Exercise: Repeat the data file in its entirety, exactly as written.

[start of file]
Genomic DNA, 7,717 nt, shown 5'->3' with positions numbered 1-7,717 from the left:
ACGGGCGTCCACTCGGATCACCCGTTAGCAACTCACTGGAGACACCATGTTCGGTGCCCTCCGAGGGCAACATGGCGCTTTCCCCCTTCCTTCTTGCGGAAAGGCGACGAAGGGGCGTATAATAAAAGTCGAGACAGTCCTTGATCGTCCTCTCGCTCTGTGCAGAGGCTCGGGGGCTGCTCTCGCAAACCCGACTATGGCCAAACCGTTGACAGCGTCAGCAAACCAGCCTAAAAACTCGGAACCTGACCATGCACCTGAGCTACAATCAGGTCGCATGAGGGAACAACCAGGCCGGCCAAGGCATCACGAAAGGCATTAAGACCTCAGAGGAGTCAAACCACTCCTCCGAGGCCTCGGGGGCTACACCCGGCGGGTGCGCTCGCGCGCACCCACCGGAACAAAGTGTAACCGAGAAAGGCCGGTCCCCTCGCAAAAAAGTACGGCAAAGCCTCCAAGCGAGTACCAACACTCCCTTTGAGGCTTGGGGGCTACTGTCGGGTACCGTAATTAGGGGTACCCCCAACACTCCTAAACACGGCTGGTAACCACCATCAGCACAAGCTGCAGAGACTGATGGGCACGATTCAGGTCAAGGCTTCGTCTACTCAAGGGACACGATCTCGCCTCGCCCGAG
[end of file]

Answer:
Genomic DNA, 7,717 nt, shown 5'->3' with positions numbered 1-7,717 from the left:
ACGGGCGTCCACTCGGATCACCCGTTAGCAACTCACTGGAGACACCATGTTCGGTGCCCTCCGAGGGCAACATGGCGCTTTCCCCCTTCCTTCTTGCGGAAAGGCGACGAAGGGGCGTATAATAAAAGTCGAGACAGTCCTTGATCGTCCTCTCGCTCTGTGCAGAGGCTCGGGGGCTGCTCTCGCAAACCCGACTATGGCCAAACCGTTGACAGCGTCAGCAAACCAGCCTAAAAACTCGGAACCTGACCATGCACCTGAGCTACAATCAGGTCGCATGAGGGAACAACCAGGCCGGCCAAGGCATCACGAAAGGCATTAAGACCTCAGAGGAGTCAAACCACTCCTCCGAGGCCTCGGGGGCTACACCCGGCGGGTGCGCTCGCGCGCACCCACCGGAACAAAGTGTAACCGAGAAAGGCCGGTCCCCTCGCAAAAAAGTACGGCAAAGCCTCCAAGCGAGTACCAACACTCCCTTTGAGGCTTGGGGGCTACTGTCGGGTACCGTAATTAGGGGTACCCCCAACACTCCTAAACACGGCTGGTAACCACCATCAGCACAAGCTGCAGAGACTGATGGGCACGATTCAGGTCAAGGCTTCGTCTACTCAAGGGACACGATCTCGCCTCGCCCGAG